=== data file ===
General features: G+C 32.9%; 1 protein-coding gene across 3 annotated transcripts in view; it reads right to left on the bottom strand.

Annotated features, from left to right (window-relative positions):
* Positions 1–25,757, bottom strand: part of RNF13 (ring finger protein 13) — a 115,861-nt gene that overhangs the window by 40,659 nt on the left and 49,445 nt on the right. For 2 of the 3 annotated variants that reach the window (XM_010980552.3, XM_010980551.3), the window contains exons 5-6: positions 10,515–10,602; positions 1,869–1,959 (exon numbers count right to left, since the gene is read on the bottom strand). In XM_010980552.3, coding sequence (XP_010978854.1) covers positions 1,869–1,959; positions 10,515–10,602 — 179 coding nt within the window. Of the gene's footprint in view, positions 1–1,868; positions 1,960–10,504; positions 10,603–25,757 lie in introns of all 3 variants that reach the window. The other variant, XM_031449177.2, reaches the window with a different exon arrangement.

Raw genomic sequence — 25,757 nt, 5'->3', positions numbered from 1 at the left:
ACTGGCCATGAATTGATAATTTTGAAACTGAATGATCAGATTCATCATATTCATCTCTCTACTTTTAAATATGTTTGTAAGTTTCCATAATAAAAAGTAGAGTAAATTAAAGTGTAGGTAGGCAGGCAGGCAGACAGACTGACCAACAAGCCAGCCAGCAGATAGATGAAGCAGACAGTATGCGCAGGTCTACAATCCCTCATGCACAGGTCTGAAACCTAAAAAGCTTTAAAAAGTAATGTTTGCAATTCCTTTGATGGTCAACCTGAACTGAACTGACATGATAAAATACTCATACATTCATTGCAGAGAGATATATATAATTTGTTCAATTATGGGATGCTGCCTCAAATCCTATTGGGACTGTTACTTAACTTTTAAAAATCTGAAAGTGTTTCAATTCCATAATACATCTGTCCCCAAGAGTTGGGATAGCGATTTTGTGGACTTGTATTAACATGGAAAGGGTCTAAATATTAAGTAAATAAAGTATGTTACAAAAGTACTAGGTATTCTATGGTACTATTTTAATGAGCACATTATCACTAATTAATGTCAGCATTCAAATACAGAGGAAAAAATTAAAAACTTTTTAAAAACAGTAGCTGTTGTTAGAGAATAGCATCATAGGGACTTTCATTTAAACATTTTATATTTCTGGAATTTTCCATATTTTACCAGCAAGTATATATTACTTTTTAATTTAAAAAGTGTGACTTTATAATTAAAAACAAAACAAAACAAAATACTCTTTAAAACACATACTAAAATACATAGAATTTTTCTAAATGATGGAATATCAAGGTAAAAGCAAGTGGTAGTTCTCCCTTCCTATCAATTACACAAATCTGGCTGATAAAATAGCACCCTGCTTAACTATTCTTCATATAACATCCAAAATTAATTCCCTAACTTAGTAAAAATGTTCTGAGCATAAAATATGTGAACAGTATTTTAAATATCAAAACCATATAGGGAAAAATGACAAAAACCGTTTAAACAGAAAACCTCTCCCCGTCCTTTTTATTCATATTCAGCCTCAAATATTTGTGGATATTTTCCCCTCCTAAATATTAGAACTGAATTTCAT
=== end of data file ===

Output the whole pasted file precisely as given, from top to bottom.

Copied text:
General features: G+C 32.9%; 1 protein-coding gene across 3 annotated transcripts in view; it reads right to left on the bottom strand.

Annotated features, from left to right (window-relative positions):
* Positions 1–25,757, bottom strand: part of RNF13 (ring finger protein 13) — a 115,861-nt gene that overhangs the window by 40,659 nt on the left and 49,445 nt on the right. For 2 of the 3 annotated variants that reach the window (XM_010980552.3, XM_010980551.3), the window contains exons 5-6: positions 10,515–10,602; positions 1,869–1,959 (exon numbers count right to left, since the gene is read on the bottom strand). In XM_010980552.3, coding sequence (XP_010978854.1) covers positions 1,869–1,959; positions 10,515–10,602 — 179 coding nt within the window. Of the gene's footprint in view, positions 1–1,868; positions 1,960–10,504; positions 10,603–25,757 lie in introns of all 3 variants that reach the window. The other variant, XM_031449177.2, reaches the window with a different exon arrangement.

Raw genomic sequence — 25,757 nt, 5'->3', positions numbered from 1 at the left:
ACTGGCCATGAATTGATAATTTTGAAACTGAATGATCAGATTCATCATATTCATCTCTCTACTTTTAAATATGTTTGTAAGTTTCCATAATAAAAAGTAGAGTAAATTAAAGTGTAGGTAGGCAGGCAGGCAGACAGACTGACCAACAAGCCAGCCAGCAGATAGATGAAGCAGACAGTATGCGCAGGTCTACAATCCCTCATGCACAGGTCTGAAACCTAAAAAGCTTTAAAAAGTAATGTTTGCAATTCCTTTGATGGTCAACCTGAACTGAACTGACATGATAAAATACTCATACATTCATTGCAGAGAGATATATATAATTTGTTCAATTATGGGATGCTGCCTCAAATCCTATTGGGACTGTTACTTAACTTTTAAAAATCTGAAAGTGTTTCAATTCCATAATACATCTGTCCCCAAGAGTTGGGATAGCGATTTTGTGGACTTGTATTAACATGGAAAGGGTCTAAATATTAAGTAAATAAAGTATGTTACAAAAGTACTAGGTATTCTATGGTACTATTTTAATGAGCACATTATCACTAATTAATGTCAGCATTCAAATACAGAGGAAAAAATTAAAAACTTTTTAAAAACAGTAGCTGTTGTTAGAGAATAGCATCATAGGGACTTTCATTTAAACATTTTATATTTCTGGAATTTTCCATATTTTACCAGCAAGTATATATTACTTTTTAATTTAAAAAGTGTGACTTTATAATTAAAAACAAAACAAAACAAAATACTCTTTAAAACACATACTAAAATACATAGAATTTTTCTAAATGATGGAATATCAAGGTAAAAGCAAGTGGTAGTTCTCCCTTCCTATCAATTACACAAATCTGGCTGATAAAATAGCACCCTGCTTAACTATTCTTCATATAACATCCAAAATTAATTCCCTAACTTAGTAAAAATGTTCTGAGCATAAAATATGTGAACAGTATTTTAAATATCAAAACCATATAGGGAAAAATGACAAAAACCGTTTAAACAGAAAACCTCTCCCCGTCCTTTTTATTCATATTCAGCCTCAAATATTTGTGGATATTTTCCCCTCCTAAATATTAGAACTGAATTTCAT